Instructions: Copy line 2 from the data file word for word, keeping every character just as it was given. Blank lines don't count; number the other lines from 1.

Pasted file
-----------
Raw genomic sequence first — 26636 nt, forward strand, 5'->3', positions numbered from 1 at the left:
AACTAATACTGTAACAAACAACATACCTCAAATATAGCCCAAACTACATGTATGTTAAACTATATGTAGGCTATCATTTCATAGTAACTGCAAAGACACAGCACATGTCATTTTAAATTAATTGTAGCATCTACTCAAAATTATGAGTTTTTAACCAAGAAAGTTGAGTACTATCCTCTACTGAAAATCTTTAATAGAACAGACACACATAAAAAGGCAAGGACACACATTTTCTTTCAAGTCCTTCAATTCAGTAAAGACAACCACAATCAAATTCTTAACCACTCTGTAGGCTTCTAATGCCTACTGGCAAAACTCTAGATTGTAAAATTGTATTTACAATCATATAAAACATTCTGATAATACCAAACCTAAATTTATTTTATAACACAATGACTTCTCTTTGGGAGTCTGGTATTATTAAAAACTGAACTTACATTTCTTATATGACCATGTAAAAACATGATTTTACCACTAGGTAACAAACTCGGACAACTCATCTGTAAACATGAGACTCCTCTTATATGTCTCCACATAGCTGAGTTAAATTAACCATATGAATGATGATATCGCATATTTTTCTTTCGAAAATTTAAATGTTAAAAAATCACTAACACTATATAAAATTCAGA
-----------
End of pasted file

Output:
AACTAATACTGTAACAAACAACATACCTCAAATATAGCCCAAACTACATGTATGTTAAACTATATGTAGGCTATCATTTCATAGTAACTGCAAAGACACAGCACATGTCATTTTAAATTAATTGTAGCATCTACTCAAAATTATGAGTTTTTAACCAAGAAAGTTGAGTACTATCCTCTACTGAAAATCTTTAATAGAACAGACACACATAAAAAGGCAAGGACACACATTTTCTTTCAAGTCCTTCAATTCAGTAAAGACAACCACAATCAAATTCTTAACCACTCTGTAGGCTTCTAATGCCTACTGGCAAAACTCTAGATTGTAAAATTGTATTTACAATCATATAAAACATTCTGATAATACCAAACCTAAATTTATTTTATAACACAATGACTTCTCTTTGGGAGTCTGGTATTATTAAAAACTGAACTTACATTTCTTATATGACCATGTAAAAACATGATTTTACCACTAGGTAACAAACTCGGACAACTCATCTGTAAACATGAGACTCCTCTTATATGTCTCCACATAGCTGAGTTAAATTAACCATATGAATGATGATATCGCATATTTTTCTTTCGAAAATTTAAATGTTAAAAAATCACTAACACTATATAAAATTCAGA